From HS Newswire, October 24, an interesting account of how Japan uses business people to facilitate disaster recovery. Their approach does share some similarities with the U.S. use of reservists and FEMA Corps, but emphasizes business and entrepreneurial skills. Some excerpts:
The 9.0 magnitude earthquake hit off the east coast of Japan in March 2011 killed more than 12,000 people, sent tsunami waves six miles inland, and damaged or completely flattened more than a million buildings; combined with the tsunami and the nuclear meltdown at Fukushima, it was the most economically damaging disaster in world history, costing Japan an estimated $235 billion, according to the World Bank; a Japanese organizations tries a new approach to disaster recovery: entrepreneurship
The 2011 Tōhoku earthquake, tsunami, and reactor meltdown spread havoc and destruction on the east coast of Japan, and more than a year later some areas are still recovering. A major contribution to the recovery has been the Tokyo-based Entrepreneur group called ETIC. Unlike more traditional recovery efforts, the group emphasizes an entrepreneurial approach to recovery.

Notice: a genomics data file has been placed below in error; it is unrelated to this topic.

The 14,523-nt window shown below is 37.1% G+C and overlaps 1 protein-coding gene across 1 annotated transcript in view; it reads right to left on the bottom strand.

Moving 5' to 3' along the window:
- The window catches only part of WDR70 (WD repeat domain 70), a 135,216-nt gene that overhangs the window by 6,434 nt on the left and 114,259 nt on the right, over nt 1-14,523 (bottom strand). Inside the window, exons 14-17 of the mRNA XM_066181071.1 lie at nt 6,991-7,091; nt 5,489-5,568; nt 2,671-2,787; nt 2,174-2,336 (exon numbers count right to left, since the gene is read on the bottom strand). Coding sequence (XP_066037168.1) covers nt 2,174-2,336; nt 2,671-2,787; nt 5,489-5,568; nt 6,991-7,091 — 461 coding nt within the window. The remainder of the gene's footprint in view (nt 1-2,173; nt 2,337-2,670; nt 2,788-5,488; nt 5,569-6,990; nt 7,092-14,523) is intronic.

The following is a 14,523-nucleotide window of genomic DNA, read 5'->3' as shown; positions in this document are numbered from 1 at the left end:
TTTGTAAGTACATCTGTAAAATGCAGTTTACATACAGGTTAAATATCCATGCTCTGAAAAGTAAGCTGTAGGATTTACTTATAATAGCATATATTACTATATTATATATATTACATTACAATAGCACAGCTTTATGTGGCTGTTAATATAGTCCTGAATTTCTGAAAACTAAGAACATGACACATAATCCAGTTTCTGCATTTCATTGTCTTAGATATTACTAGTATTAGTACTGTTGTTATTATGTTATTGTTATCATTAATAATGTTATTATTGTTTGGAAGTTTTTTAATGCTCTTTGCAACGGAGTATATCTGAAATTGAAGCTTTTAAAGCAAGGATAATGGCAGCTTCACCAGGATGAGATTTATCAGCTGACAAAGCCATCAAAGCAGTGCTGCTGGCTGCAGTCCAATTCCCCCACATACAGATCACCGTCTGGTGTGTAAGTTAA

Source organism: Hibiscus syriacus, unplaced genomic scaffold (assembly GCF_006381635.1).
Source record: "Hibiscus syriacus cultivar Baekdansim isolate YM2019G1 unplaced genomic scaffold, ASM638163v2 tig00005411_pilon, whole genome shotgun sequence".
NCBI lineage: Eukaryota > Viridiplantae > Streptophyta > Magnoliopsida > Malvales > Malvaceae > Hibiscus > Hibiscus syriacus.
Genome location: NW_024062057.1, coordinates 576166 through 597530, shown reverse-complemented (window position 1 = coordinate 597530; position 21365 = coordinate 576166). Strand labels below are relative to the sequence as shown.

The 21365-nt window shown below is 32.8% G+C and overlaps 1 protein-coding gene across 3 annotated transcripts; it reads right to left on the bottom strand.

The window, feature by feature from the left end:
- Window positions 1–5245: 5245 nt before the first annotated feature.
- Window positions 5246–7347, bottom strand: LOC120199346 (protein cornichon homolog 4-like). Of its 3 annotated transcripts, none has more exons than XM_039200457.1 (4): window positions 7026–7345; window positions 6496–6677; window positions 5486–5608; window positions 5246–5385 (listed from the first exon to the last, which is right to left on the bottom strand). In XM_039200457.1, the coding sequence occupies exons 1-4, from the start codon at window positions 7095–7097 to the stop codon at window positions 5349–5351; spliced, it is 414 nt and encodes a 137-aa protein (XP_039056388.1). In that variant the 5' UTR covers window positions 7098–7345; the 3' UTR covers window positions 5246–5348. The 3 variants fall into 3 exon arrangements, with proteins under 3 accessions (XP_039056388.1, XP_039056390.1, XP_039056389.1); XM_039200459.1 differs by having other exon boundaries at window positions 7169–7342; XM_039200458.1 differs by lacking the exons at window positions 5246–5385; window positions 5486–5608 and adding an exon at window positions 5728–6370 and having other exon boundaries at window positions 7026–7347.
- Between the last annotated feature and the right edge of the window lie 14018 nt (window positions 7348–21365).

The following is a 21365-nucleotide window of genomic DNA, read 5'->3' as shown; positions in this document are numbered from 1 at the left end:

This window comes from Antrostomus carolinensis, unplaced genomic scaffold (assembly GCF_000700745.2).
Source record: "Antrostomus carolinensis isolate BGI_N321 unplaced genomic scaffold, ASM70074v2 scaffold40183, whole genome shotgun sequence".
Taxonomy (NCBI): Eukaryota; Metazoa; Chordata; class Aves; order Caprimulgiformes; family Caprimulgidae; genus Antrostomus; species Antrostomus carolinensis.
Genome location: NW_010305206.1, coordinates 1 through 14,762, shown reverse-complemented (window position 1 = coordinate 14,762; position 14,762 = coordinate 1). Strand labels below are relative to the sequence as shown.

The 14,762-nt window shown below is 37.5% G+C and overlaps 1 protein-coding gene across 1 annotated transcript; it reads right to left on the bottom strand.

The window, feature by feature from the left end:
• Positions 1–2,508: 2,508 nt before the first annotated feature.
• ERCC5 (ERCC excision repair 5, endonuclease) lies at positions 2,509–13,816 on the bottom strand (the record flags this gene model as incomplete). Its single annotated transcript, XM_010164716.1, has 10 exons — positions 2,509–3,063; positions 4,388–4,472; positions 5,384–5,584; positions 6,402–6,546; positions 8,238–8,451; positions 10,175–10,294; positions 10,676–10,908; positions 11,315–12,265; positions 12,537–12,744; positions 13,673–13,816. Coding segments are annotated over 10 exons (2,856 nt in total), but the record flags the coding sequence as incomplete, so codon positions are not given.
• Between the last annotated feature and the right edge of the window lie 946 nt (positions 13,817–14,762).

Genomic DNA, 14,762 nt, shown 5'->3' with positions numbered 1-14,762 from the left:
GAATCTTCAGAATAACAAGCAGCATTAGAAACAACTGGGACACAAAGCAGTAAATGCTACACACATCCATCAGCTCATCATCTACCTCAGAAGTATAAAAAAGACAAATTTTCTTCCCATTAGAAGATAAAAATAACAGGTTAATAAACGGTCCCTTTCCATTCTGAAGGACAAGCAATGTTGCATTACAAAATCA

ETIC was created in 1993 with the entrepreneur internship program. The program has placed 2,000 interns at startup companies and social enterprises in Japan.
Triplepundit reports that ETIC has created the Disaster Recovery Leadership Development Project. The biggest corporations in Japan have combined to send about 200 fellows to the recovery region for from three months to one year in order to help run temporary housing units, rebuild transportation systems,and help companies affected by the disaster recover and start-up again.
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- Earthquake Recovery in Japan: Entrepreneurs to the Rescue (triplepundit.com)